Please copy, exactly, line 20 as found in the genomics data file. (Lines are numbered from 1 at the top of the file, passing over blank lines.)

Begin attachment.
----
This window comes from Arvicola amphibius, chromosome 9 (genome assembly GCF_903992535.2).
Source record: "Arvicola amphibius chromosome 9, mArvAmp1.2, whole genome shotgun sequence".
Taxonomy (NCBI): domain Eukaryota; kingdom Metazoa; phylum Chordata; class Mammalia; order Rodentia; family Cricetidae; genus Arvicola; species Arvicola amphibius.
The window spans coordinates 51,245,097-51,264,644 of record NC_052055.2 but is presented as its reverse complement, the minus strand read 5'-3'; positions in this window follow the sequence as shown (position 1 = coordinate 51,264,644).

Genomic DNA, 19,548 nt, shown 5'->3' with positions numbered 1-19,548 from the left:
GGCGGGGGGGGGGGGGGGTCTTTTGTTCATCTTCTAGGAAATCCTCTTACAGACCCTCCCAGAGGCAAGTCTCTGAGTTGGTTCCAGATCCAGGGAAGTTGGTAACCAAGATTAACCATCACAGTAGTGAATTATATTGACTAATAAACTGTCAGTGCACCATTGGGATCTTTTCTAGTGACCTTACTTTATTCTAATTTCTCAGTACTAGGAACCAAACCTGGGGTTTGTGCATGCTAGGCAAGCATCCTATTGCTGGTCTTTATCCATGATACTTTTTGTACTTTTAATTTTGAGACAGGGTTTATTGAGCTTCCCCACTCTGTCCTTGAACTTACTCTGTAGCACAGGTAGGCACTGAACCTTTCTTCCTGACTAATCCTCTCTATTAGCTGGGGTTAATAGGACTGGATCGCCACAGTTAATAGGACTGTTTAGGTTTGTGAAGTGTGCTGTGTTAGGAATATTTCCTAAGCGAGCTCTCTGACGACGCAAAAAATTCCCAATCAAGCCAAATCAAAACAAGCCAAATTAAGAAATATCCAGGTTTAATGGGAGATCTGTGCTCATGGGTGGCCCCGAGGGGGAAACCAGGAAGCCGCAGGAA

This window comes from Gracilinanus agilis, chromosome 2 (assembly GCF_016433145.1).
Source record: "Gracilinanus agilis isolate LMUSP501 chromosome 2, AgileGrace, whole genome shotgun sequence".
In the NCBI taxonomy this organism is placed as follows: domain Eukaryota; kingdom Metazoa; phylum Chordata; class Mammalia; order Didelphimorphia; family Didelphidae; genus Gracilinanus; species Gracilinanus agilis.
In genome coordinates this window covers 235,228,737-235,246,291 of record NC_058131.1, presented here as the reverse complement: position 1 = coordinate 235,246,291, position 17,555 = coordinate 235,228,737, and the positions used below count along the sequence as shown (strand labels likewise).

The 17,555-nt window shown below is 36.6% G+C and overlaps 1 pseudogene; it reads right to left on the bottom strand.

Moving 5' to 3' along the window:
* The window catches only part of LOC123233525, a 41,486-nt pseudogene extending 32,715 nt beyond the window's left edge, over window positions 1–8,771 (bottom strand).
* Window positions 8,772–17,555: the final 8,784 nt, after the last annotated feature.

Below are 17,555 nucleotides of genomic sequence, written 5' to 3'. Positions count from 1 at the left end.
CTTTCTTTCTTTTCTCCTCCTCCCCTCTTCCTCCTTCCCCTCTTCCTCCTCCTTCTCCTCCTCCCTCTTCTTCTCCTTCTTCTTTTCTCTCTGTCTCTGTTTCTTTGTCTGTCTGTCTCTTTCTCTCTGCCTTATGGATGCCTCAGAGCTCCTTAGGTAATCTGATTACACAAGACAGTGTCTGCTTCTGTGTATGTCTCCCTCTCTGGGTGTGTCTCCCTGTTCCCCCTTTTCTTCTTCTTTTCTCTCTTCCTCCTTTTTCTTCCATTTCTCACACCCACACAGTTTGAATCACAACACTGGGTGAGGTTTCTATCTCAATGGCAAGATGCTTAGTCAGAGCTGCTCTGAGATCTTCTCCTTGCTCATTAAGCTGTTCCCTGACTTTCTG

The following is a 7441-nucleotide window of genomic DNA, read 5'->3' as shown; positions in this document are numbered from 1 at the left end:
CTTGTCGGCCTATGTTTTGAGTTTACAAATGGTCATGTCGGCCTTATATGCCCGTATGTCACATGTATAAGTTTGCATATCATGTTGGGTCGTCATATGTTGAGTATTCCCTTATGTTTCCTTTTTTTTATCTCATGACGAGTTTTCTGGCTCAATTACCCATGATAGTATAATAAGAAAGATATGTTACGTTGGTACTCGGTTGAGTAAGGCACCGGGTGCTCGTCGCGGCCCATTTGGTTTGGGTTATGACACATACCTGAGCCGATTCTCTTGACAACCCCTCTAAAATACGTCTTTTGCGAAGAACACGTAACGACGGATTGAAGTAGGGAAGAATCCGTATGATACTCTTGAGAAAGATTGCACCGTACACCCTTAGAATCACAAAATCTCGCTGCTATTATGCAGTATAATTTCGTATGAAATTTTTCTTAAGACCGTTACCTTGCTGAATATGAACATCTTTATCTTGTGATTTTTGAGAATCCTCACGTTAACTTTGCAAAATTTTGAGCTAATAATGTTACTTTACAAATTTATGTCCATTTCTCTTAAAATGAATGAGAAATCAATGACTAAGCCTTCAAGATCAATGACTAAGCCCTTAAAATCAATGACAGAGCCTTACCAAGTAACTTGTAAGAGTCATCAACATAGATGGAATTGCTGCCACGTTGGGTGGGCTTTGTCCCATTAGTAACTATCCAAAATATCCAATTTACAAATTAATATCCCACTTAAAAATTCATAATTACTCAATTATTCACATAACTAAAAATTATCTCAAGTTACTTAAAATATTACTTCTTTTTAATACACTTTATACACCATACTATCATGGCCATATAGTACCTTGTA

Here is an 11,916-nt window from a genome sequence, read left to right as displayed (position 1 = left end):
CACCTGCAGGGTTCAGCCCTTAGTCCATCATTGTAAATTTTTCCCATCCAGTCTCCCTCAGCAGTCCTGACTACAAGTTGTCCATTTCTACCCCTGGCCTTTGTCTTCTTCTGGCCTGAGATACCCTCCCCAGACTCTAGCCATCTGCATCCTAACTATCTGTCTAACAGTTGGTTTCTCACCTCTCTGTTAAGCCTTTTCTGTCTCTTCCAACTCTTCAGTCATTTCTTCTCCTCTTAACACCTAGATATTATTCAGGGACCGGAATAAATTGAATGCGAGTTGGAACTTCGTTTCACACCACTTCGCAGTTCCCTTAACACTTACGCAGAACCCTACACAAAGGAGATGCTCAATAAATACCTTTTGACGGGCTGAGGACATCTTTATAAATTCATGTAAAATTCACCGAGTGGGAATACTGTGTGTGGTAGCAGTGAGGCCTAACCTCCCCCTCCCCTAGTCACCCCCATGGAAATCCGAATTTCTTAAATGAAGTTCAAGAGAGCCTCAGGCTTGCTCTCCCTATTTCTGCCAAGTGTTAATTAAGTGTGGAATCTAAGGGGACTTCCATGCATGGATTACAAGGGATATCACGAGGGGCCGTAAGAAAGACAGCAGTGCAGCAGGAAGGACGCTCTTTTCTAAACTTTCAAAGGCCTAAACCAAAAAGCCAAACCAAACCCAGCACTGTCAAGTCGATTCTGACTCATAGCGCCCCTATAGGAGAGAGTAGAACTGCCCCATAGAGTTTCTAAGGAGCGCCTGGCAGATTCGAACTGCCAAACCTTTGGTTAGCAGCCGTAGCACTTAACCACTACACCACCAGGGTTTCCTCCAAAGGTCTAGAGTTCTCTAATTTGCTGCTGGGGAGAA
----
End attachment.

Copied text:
CACCTGCAGGGTTCAGCCCTTAGTCCATCATTGTAAATTTTTCCCATCCAGTCTCCCTCAGCAGTCCTGACTACAAGTTGTCCATTTCTACCCCTGGCCTTTGTCTTCTTCTGGCCTGAGATACCCTCCCCAGACTCTAGCCATCTGCATCCTAACTATCTGTCTAACAGTTGGTTTCTCACCTCTCTGTTAAGCCTTTTCTGTCTCTTCCAACTCTTCAGTCATTTCTTCTCCTCTTAACACCTAGATATTATTCAGGGACCGGAATAAATTGAATGCGAGTTGGAACTTCGTTTCACACCACTTCGCAGTTCCCTTAACACTTACGCAGAACCCTACACAAAGGAGATGCTCAATAAATACCTTTTGACGGGCTGAGGACATCTTTATAAATTCATGTAAAATTCACCGAGTGGGAATACTGTGTGTGGTAGCAGTGAGGCCTAACCTCCCCCTCCCCTAGTCACCCCCATGGAAATCCGAATTTCTTAAATGAAGTTCAAGAGAGCCTCAGGCTTGCTCTCCCTATTTCTGCCAAGTGTTAATTAAGTGTGGAATCTAAGGGGACTTCCATGCATGGATTACAAGGGATATCACGAGGGGCCGTAAGAAAGACAGCAGTGCAGCAGGAAGGACGCTCTTTTCTAAACTTTCAAAGGCCTAAACCAAAAAGCCAAACCAAACCCAGCACTGTCAAGTCGATTCTGACTCATAGCGCCCCTATAGGAGAGAGTAGAACTGCCCCATAGAGTTTCTAAGGAGCGCCTGGCAGATTCGAACTGCCAAACCTTTGGTTAGCAGCCGTAGCACTTAACCACTACACCACCAGGGTTTCCTCCAAAGGTCTAGAGTTCTCTAATTTGCTGCTGGGGAGAA